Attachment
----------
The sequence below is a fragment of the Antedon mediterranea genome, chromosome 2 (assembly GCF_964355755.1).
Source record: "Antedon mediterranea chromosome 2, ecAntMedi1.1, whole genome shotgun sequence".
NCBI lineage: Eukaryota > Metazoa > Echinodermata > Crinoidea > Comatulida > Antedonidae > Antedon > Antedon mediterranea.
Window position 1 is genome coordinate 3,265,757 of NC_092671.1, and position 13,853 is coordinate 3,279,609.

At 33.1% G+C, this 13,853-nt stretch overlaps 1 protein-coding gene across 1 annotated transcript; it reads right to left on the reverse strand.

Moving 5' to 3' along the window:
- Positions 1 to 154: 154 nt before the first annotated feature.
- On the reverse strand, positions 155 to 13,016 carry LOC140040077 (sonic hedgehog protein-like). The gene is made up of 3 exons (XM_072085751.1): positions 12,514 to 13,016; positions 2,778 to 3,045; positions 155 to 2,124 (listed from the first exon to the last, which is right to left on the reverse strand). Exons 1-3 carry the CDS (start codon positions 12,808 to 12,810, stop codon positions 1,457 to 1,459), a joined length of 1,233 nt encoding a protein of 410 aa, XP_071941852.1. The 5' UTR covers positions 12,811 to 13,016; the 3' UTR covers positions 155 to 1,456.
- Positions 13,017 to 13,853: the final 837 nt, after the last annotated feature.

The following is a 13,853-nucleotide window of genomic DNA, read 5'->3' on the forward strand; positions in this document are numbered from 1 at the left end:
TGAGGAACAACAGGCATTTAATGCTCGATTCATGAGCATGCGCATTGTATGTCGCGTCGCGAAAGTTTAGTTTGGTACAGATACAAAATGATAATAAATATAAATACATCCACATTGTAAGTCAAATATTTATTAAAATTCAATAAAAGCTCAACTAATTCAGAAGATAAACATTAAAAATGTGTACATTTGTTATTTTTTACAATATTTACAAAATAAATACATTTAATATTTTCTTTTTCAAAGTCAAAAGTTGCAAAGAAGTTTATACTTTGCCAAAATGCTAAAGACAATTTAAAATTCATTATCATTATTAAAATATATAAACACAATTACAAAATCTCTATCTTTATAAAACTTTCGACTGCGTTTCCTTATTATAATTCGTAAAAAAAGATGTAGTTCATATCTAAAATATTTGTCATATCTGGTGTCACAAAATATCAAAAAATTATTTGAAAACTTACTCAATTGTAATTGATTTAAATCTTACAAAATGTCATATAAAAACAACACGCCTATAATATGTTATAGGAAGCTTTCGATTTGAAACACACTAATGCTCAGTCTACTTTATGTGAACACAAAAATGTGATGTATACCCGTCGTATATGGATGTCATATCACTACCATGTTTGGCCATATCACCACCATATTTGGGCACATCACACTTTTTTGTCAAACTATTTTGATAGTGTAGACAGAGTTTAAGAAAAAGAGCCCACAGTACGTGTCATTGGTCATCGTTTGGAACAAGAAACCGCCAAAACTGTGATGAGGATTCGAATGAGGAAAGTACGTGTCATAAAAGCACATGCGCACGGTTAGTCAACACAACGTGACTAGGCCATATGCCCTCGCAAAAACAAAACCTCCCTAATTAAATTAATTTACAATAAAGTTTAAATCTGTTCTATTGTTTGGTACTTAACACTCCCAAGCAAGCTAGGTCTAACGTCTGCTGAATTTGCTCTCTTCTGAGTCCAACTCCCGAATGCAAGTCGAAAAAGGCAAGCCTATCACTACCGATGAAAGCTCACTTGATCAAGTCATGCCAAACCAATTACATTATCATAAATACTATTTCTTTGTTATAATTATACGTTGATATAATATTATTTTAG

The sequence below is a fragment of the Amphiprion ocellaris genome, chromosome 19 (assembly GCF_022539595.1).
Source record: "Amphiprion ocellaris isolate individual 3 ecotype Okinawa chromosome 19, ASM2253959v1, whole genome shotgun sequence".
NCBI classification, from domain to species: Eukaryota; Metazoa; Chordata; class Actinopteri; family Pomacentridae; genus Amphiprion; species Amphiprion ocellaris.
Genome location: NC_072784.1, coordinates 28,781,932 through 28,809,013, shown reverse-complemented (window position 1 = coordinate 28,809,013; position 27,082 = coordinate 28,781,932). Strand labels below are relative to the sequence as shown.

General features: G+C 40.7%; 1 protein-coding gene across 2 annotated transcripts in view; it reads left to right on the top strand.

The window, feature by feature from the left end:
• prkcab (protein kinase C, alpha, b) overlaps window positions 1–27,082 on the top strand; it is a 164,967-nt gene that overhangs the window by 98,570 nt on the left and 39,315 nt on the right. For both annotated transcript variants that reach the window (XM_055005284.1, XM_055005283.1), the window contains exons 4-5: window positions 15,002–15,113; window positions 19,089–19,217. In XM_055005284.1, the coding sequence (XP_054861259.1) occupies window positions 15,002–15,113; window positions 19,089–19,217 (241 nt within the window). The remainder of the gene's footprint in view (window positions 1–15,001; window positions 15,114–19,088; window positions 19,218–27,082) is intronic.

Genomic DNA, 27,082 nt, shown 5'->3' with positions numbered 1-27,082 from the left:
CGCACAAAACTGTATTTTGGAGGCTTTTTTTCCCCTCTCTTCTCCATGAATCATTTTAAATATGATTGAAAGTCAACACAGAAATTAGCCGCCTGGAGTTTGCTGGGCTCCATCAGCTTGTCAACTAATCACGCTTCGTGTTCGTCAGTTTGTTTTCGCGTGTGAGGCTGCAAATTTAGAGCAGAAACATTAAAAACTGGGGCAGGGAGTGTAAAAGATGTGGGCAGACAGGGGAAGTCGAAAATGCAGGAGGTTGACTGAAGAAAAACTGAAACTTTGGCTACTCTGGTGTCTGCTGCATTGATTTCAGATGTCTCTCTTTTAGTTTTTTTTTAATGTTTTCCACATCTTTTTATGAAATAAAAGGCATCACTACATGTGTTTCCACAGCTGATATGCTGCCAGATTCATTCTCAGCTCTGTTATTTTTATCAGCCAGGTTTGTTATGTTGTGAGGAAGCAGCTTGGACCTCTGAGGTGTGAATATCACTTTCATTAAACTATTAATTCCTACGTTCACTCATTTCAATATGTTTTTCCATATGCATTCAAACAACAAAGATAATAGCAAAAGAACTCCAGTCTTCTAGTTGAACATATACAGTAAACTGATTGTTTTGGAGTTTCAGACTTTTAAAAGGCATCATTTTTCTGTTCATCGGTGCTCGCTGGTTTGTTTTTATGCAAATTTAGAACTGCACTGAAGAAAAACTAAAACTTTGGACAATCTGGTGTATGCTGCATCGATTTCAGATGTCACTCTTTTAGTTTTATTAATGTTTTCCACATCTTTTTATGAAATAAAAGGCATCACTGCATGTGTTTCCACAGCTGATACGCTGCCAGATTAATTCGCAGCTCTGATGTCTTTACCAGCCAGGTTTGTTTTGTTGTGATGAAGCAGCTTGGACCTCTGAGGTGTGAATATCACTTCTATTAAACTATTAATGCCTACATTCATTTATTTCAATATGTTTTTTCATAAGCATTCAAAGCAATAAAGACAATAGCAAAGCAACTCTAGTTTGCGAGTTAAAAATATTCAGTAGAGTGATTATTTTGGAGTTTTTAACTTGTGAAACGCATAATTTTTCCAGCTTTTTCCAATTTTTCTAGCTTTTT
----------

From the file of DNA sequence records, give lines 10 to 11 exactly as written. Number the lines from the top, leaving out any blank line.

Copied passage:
The following is a 13,853-nucleotide window of genomic DNA, read 5'->3' on the forward strand; positions in this document are numbered from 1 at the left end:
TGAGGAACAACAGGCATTTAATGCTCGATTCATGAGCATGCGCATTGTATGTCGCGTCGCGAAAGTTTAGTTTGGTACAGATACAAAATGATAATAAATATAAATACATCCACATTGTAAGTCAAATATTTATTAAAATTCAATAAAAGCTCAACTAATTCAGAAGATAAACATTAAAAATGTGTACATTTGTTATTTTTTACAATATTTACAAAATAAATACATTTAATATTTTCTTTTTCAAAGTCAAAAGTTGCAAAGAAGTTTATACTTTGCCAAAATGCTAAAGACAATTTAAAATTCATTATCATTATTAAAATATATAAACACAATTACAAAATCTCTATCTTTATAAAACTTTCGACTGCGTTTCCTTATTATAATTCGTAAAAAAAGATGTAGTTCATATCTAAAATATTTGTCATATCTGGTGTCACAAAATATCAAAAAATTATTTGAAAACTTACTCAATTGTAATTGATTTAAATCTTACAAAATGTCATATAAAAACAACACGCCTATAATATGTTATAGGAAGCTTTCGATTTGAAACACACTAATGCTCAGTCTACTTTATGTGAACACAAAAATGTGATGTATACCCGTCGTATATGGATGTCATATCACTACCATGTTTGGCCATATCACCACCATATTTGGGCACATCACACTTTTTTGTCAAACTATTTTGATAGTGTAGACAGAGTTTAAGAAAAAGAGCCCACAGTACGTGTCATTGGTCATCGTTTGGAACAAGAAACCGCCAAAACTGTGATGAGGATTCGAATGAGGAAAGTACGTGTCATAAAAGCACATGCGCACGGTTAGTCAACACAACGTGACTAGGCCATATGCCCTCGCAAAAACAAAACCTCCCTAATTAAATTAATTTACAATAAAGTTTAAATCTGTTCTATTGTTTGGTACTTAACACTCCCAAGCAAGCTAGGTCTAACGTCTGCTGAATTTGCTCTCTTCTGAGTCCAACTCCCGAATGCAAGTCGAAAAAGGCAAGCCTATCACTACCGATGAAAGCTCACTTGATCAAGTCATGCCAAACCAATTACATTATCATAAATACTATTTCTTTGTTATAATTATACGTTGATATAATATTATTTTAG